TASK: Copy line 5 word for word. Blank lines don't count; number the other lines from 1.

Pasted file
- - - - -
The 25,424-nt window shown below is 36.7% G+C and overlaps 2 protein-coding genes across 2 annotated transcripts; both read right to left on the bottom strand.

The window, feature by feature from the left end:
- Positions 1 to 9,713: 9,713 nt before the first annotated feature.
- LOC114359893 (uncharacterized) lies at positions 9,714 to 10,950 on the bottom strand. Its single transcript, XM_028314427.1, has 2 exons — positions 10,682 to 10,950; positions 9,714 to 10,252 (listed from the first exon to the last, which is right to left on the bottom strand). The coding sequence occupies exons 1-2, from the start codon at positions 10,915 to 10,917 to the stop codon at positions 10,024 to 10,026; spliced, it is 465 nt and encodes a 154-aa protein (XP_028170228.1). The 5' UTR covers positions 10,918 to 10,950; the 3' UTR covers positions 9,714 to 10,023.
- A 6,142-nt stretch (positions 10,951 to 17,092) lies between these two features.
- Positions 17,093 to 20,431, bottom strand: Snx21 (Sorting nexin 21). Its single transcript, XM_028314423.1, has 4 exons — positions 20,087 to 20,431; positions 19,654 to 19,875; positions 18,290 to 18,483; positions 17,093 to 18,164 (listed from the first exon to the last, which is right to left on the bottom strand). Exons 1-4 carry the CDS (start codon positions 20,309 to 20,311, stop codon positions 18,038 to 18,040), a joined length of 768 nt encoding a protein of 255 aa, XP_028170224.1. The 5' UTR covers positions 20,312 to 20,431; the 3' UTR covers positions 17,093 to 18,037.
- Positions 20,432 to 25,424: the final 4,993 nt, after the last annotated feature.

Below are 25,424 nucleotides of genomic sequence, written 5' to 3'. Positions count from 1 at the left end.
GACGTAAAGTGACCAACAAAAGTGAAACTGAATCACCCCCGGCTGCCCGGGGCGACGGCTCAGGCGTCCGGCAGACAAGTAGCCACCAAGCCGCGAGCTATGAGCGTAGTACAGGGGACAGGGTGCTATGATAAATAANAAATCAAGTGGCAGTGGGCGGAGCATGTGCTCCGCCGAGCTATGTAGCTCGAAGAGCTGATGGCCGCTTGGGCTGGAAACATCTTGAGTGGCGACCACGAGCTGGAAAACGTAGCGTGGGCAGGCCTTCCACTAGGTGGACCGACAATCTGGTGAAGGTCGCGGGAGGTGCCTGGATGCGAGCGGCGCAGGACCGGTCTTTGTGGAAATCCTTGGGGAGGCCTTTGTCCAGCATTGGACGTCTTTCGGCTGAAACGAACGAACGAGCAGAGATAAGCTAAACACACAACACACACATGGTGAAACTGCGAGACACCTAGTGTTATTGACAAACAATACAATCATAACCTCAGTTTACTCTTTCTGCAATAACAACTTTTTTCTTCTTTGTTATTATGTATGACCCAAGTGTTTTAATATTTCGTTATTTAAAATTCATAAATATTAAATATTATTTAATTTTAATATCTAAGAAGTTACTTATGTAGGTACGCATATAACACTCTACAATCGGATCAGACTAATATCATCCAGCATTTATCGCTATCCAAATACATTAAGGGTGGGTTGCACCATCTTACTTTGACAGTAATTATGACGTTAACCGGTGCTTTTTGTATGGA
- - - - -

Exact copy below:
- A 6,142-nt stretch (positions 10,951 to 17,092) lies between these two features.